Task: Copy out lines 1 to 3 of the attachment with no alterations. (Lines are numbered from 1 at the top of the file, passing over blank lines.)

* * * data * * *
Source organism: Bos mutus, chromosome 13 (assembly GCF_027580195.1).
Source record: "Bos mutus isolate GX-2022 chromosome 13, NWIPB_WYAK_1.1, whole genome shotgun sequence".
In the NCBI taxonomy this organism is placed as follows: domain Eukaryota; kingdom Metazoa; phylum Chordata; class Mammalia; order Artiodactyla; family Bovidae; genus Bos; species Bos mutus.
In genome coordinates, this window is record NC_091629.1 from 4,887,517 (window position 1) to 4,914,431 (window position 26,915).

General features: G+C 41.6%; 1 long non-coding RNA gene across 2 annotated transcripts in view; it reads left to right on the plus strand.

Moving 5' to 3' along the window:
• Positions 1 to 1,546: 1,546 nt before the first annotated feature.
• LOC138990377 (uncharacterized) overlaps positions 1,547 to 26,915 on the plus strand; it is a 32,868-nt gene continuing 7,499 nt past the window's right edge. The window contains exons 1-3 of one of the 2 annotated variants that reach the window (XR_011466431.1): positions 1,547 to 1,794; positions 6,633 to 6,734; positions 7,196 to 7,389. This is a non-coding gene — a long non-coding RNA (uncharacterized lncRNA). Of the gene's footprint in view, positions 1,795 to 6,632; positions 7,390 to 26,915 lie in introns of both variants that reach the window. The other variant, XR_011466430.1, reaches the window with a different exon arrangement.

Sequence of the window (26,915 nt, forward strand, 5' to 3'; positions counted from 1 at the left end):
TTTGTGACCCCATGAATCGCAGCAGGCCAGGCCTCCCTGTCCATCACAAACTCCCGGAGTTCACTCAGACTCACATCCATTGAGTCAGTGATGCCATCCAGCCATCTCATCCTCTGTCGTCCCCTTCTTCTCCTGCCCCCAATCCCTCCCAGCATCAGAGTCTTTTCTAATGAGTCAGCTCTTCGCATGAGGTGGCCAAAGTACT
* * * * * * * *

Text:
Source organism: Bos mutus, chromosome 13 (assembly GCF_027580195.1).
Source record: "Bos mutus isolate GX-2022 chromosome 13, NWIPB_WYAK_1.1, whole genome shotgun sequence".
In the NCBI taxonomy this organism is placed as follows: domain Eukaryota; kingdom Metazoa; phylum Chordata; class Mammalia; order Artiodactyla; family Bovidae; genus Bos; species Bos mutus.